And, of course a lot of things that Odin can’t really fix, mostly related to memory.

Odin’s new map is amazing for native code, but on platforms like WASM where you don’t have the ability to free memory back to the OS, it is a major source of fragmentation.

Odin’s datastructures can’t handle getting close to the memory cap well. When dealing with dynamic arrays on a system like WASM with a hard memory cap and no virtual address space, you can quickly run out of space when they grow and double beyond your available space. Unfortunately, WASM doesn’t make that one easy to correct for, there’s no good way to know how much memory you can use ahead of time, so you can just run out of memory without warning and be up the creek without a paddle.

Hopefully WASM’s memory model will get a little more sane in the coming years.

Q: What would you say your favorite thing about Odin is, and what would you say could be improved? This could be a feature, syntax, the community, documentation, tooling, anything and everything related to working with Odin that you really like and think could use some love, respectively, and why?

A: My favorite thing about Odin is multiple return for functions! Coming from the C space, I love that I can finally make error handling consistent across functions. No more checking for return signedness/zero-ness, or a random passed-in pointer. I just pass the error back and move on.

The biggest Odin pain point in my mind is documentation, for sure. There’s so much in the language that still needs a little more explanatory love. There are a few hidden pitfalls with things like the current temp allocator, bit_sets, and a bunch of features like cap() for dynamic arrays that only get mentioned in passing that could use a little more attention. It’s an active work-in-progress, I’m confident it will get better as we go along.

Q: Back to spall, how is the desktop version coming along and where can we learn more about this exciting new tool?

A: I’ve made decent headway on the desktop version! I’ve currently got it running on OSX, Windows, and Linux, Odin made it pretty trivial to port all of the crunchy application code.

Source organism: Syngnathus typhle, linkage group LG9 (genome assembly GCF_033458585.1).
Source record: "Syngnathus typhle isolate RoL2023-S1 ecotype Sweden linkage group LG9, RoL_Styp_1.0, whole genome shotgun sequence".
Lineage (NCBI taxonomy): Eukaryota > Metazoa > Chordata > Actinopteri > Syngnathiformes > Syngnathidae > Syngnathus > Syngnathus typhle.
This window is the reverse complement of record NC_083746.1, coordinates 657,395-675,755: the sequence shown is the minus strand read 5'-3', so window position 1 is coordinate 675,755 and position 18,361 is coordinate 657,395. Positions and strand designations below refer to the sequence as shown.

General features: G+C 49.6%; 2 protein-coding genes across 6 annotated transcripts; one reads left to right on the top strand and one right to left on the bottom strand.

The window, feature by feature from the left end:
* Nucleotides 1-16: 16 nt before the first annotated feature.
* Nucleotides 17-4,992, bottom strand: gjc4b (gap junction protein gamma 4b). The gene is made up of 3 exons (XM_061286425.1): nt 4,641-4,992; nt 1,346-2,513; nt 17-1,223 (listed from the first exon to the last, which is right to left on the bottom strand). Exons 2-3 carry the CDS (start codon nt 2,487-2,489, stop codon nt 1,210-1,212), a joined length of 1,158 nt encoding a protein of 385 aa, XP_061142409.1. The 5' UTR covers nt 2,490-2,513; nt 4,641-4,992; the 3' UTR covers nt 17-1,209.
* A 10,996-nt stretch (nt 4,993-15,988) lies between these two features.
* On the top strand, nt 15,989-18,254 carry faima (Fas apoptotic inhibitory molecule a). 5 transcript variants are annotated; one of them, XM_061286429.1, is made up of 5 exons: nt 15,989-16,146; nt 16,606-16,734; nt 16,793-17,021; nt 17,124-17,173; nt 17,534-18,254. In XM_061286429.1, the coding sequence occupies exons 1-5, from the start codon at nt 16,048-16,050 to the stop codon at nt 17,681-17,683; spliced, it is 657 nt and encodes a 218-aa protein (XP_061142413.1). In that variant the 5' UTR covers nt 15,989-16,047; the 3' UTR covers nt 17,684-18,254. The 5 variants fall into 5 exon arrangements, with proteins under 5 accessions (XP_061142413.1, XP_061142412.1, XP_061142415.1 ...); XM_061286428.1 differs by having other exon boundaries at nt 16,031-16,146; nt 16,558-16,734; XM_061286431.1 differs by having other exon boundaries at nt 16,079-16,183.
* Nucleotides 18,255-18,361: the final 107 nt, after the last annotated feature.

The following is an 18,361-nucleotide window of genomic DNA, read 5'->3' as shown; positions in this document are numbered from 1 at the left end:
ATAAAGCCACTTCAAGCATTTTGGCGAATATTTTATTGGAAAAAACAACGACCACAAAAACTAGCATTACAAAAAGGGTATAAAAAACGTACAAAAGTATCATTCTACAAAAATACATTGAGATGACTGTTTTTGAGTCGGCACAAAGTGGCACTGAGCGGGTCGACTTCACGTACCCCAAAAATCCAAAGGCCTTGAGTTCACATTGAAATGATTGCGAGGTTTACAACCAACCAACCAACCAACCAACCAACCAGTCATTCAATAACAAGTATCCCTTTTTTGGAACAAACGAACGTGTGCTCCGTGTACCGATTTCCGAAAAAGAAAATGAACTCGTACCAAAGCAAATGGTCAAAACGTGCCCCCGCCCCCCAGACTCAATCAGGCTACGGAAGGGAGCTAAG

I’ve got it working almost as well as the web-version, it runs about ~2-3x faster, and it allows you to allocate with as much memory as you have, which is a huge upgrade. I’m deep in platform-layer code at this point. SDL doesn’t do smooth window resizing, file open dialogs, or smooth-scrolling well, so I’ve got a pile of work to do, polishing the rough edges and making it feel like a well-made native app everywhere you might want to use it.

If you’ve got a project you want to profile and want to get started with the web version of spall, it’s free and available on The web version is MIT-licensed, and available on if you want to read the code or grab the single-file C header library and integrate it into your system.

Hopefully I’ll have a release of the native version up for sale on in the next month or two for those who need to profile big projects or want a few more little convenience features.

Q: Was there anything you wanted to say about Odin or spall in addition to this? Any sage advice to newcomers to the language?

A: The community is very responsive, and happy to answer questions if you run into issues! I highly encourage newbies to check out the discord, and ask questions when they run into problems with the language. It helps us a ton, figuring out where the documentation needs the most work, and if it gets you unstuck and on the road to a happy Odin user, it’s a major win-win.